Meta-analysis: Anticholinergics, but not beta-agonists, reduce severe exacerbations and respiratory mortality in COPD
ABSTRACT Anticholinergics and beta2-agonists have generally been considered equivalent choices for bronchodilation in chronic obstructive pulmonary disease (COPD).
To assess the safety and efficacy of anticholinergics and beta2-agonists in COPD.
We comprehensively searched electronic databases from 1966 to December 2005, clinical trial websites, and references from selected reviews. We included randomized controlled trials of at least 3 months duration that evaluated anticholinergic or beta2-agonist use compared with placebo or each other in patients with COPD.
We evaluated the relative risk (RR) of exacerbations requiring withdrawal from the trial, severe exacerbations requiring hospitalization, and deaths attributed to a lower respiratory event.
Pooled results from 22 trials with 15,276 participants found that anticholinergic use significantly reduced severe exacerbations (RR 0.67, confidence interval [CI] 0.53 to 0.86) and respiratory deaths (RR 0.27, CI 0.09 to 0.81) compared with placebo. Beta2-agonist use did not affect severe exacerbations (RR 1.08, CI 0.61 to 1.95) but resulted in a significantly increased rate of respiratory deaths (RR 2.47, CI 1.12 to 5.45) compared with placebo. There was a 2-fold increased risk for severe exacerbations associated with beta2-agonists compared with anticholinergics (RR 1.95, CI 1.39 to 2.93). The addition of beta2-agonist to anticholinergic use did not improve any clinical outcomes.
Inhaled anticholinergics significantly reduced severe exacerbations and respiratory deaths in patients with COPD, while beta2-agonists were associated with an increased risk for respiratory deaths. This suggests that anticholinergics should be the bronchodilator of choice in patients with COPD, and beta2-agonists may be associated with worsening of disease control.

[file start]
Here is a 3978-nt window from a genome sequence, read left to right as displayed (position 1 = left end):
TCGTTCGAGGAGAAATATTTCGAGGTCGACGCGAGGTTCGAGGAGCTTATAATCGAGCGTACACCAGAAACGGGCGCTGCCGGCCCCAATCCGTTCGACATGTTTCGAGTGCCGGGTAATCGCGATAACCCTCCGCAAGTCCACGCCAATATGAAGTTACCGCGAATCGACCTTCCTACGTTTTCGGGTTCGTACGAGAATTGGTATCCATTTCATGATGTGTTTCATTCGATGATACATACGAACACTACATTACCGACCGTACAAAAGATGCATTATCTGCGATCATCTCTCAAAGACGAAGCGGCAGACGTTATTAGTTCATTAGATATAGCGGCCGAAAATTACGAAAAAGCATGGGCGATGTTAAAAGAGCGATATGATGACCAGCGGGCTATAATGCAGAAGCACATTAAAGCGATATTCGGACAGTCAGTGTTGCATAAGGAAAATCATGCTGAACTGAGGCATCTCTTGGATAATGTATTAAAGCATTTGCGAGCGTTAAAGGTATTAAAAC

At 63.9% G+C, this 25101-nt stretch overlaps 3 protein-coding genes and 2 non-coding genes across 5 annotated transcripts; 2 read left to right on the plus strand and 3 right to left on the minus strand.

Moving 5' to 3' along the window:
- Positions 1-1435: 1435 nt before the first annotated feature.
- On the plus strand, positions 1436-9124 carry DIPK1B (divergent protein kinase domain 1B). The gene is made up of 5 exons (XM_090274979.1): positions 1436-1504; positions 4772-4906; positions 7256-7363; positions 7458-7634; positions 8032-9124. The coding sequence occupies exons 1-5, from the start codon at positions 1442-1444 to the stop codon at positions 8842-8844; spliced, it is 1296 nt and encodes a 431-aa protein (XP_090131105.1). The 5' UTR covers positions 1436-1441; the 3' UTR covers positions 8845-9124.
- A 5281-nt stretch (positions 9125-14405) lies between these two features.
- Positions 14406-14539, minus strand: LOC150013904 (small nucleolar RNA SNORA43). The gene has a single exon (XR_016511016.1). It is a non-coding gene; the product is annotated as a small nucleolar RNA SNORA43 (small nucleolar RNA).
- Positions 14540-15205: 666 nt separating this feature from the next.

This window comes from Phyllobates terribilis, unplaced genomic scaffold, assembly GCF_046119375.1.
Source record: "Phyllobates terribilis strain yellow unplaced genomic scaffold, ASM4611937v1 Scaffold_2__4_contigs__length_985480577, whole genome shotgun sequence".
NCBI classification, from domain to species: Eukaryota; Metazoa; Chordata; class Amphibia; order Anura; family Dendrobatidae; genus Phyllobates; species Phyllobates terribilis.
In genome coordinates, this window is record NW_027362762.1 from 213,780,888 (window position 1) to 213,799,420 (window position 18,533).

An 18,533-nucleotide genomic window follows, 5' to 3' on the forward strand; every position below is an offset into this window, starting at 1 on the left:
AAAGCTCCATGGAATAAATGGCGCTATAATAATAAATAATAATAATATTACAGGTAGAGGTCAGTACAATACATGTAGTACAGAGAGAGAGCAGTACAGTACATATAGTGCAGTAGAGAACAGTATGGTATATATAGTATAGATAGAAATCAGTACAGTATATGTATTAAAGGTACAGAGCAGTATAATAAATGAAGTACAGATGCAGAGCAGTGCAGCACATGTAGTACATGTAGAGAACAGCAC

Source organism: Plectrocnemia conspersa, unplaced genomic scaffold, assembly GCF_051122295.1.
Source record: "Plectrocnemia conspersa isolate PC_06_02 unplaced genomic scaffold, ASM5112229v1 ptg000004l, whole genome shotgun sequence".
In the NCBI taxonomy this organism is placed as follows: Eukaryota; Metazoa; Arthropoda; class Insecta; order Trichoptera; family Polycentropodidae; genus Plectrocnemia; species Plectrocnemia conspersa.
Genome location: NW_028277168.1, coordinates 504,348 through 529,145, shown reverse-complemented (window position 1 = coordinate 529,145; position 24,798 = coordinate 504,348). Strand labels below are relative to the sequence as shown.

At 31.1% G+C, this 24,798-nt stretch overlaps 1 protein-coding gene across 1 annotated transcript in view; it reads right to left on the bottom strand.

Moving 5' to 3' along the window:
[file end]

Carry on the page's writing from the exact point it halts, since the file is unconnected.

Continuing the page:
Full-textDOI: · Available from: Shelley R Salpeter, Jun 24, 2015
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ABSTRACT: COPD is characterized by progressive airflow obstruction which does not fully reverse to inhaled or oral pharmacotherapy. The management of patients with COPD has taken a totally new direction over the past 20 years, thank to the use of novel therapies aimed to improve and modify the natural history of COPD. Long-acting bronchodilators, including long-acting beta2-agonists (LABAs), were introduced several years ago in order to enhance improvements in lung function, health status related quality of life, and reduce the rate of exacerbations. These effects can be boosted by the combination of LABAs with long-acting anticholinergic, and/or with inhaled corticosteroids. Inhaled LABAs are commonly well tolerated although adverse effects such as tremor and palpitations are occasionally troublesome.International Journal of COPD 02/2008; 3(4):521-9. · 2.73 Impact Factor
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ABSTRACT: Background: Observational pharmacoepidemiological (PE) studies on drug safety have produced discrepant results that may be due to differences in design, conduct and analysis. Purpose: The pharmacoepidemiology work-package (WP2) of the Pharmacoepidemiological Research on Outcomes of Therapeutics by a European ConsorTium (PROTECT) project aims at developing, testing and disseminating methodological standards for design, conduct and analysis of pharmacoepidemiological studies applicable to different safety issues using different databases across European countries. This article describes the selection of the safety issues and the description of the databases to be systematically studied. Methods: Based on two consensus meetings and a literature search, we selected five drug-adverse event (AE) pairs to be evaluated in different databases. This selection was done according to pre-defined criteria such as regulatory and public health impact, and the potential to investigate a broad range of methodological issues. Results: The selected drug-AE pairs are: 1) inhaled long-acting beta-2 agonists and acute myocardial infarction; 2) antimicrobials and acute liver injury; 3) antidepressants and/or benzodiazepines and hip fracture; 4) anticonvulsants and suicide/suicide attempts; and 5) calcium channel blockers and malignancies. Six European databases, that will be used to evaluate the drug-AE pairs retrospectively, are also described. Conclusion: The selected drug-AE pairs will be evaluated in PE studies using common protocols. Based on consistencies and discrepancies of these studies, a framework for guiding methodological choices will be developed. This will increase the usefulness and reliability of PE studies for benefit-risk assessment and decision-making.11/2013; 9(2). DOI:10.2174/1574884708666131111211802